As for Coldplay, I’m not a massive fan of theirs, but Sandra and I were keen to see them and a number of her family members were all heading over to Melbourne to see them on their “A Head Full of Dreams” tour so we grabbed tickets too… and I’ll say anytime Coldplay are back in Oz, we’ll be checking the calendar to see if we can make another show. They were absolutely awesome Live!! Anyone who hasn’t seen them – even if you’re not their biggest fan – get to one of their arena shows. They didn’t disappoint with the wide catalogue to choose from, endless energy and great stage presence, plus the whole experience with visuals and audience participation – a really memorable show.

Andrew: Tricky to answer this, so I have divided it into venue size:
Stadium: Dire Straits Brothers in Arms show at Footy Park (1984). First big concert for me.
Arena: Red Hot Chilli Peppers at Entertainment Centre (2002). John Frusciante was still playing with them.

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Cold Chisel

Chris: Toss up between Chisel’s Last Stand at the Apollo, Adelaide, 1983 and Foo Fighters last year (2018) at Coopers stadium. Two flat out rock bands, just…rocking it! Chisel totally kicked arse, and as a recent emigree from the third world (England) I barely knew their back catalogue of songs/albums, but that didn’t matter. No frills, no pyro, no stage production,  just a sweaty, vodka-fuelled, big-bollocked performance by an accomplished rock band saying farewell to their fans. Pure excitement, pure adrenalin and emotion, mind blowing musical virtuosity…and those voices; Barnes and Moss. Barnes with the angst and edge (and when he still had the full range…hitting those high notes pitch perfect), inducing goosebumps. Moss, the velvety blues hues and syrupy vibrato. Chalk and cheese, but put em together in those wonderful harmonies, and….psshhhccckkkk-blam (the sound of yer brain exploding. NB, yours might sound different). Only expletives suffice from here on so best leave it there!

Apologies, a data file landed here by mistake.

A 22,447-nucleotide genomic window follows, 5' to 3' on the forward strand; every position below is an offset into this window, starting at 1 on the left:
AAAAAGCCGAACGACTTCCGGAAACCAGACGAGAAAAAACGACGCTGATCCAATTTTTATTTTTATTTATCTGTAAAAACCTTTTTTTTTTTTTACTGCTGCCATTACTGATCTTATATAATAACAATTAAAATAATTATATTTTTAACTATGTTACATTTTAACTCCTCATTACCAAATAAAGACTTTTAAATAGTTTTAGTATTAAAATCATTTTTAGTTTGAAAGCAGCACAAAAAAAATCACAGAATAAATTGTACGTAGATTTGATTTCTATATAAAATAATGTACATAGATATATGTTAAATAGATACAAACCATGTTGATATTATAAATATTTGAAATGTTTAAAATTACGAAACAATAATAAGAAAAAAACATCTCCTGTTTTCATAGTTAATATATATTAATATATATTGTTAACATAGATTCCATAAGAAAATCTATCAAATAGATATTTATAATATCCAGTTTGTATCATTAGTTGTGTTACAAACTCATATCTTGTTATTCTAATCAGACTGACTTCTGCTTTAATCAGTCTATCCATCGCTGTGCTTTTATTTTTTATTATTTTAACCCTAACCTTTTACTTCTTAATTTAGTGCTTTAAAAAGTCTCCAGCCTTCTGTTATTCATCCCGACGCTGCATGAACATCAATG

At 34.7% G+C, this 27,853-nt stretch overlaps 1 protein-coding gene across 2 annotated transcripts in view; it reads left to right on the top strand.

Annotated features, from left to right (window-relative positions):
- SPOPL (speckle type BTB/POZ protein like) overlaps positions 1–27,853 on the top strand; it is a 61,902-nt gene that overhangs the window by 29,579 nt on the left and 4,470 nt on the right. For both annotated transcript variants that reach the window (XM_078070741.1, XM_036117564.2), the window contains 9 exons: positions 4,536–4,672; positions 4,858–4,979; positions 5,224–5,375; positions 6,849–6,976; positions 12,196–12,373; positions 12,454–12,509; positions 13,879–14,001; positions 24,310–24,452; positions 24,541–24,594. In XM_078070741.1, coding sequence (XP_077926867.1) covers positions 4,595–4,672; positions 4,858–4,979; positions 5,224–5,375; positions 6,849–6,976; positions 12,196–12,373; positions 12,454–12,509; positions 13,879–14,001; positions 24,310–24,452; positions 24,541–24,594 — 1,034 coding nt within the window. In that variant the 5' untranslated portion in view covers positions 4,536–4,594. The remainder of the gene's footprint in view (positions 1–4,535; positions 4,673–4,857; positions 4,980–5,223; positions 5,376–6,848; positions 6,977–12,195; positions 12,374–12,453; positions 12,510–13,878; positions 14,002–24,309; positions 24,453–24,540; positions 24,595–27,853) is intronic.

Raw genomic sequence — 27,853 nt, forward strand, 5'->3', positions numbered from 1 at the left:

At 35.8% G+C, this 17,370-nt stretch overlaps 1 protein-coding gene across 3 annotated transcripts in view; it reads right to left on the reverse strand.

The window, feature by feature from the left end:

Fooeys…was lucky enough to see them just after the release of their first album when really, at that point, you were just going to see the Nirvana drummer’s new band. This time (2018), you were seeing the best rock band around. The key word for this show was “fun”. They still rocked (seriously rocked!), but their performance “let you in”, providing a rare insight into the band and it’s distinct family/fraternal feel. With that back catalogue, every song was a killer and a crowd pleaser, plus they did the coolest thing…segued songs together 4 or 5 at a time, so it was relentless! The sound for an outdoor show was flawless, and fucking MASSIVE! Plus, got to see Dave Grohl play the drums, something he didn’t do back in the 90’s gig. It doesn’t get better than that.
Honourable mention goes to the Sabbath show in 2013 at Adelaide Entertainment Centre. Firstly, momentous given they are irrefutably, indisputably and empirically the best band ever in the history of the universe (a sentiment echoed by all of The Deer John’s, especially Andrew). Secondly, the best sound I’ve ever encountered at a live gig. We must have hit the sweet spot, front centre, just back from the mosh pit. It was amazing, crystal clear, brilliantly mixed and ENORMOUS! The bass and kick drum were experienced audibly AND and viscerally, threatening at times to take over your heart and use it as a metronome. Guitar, so dirty and heavy yet clear as a bell, kicking an endorphin rush. Vocals subtly astride the mix…perfect. War Pigs live by the the same band that recorded it 43 years earlier; tick that bucket list!!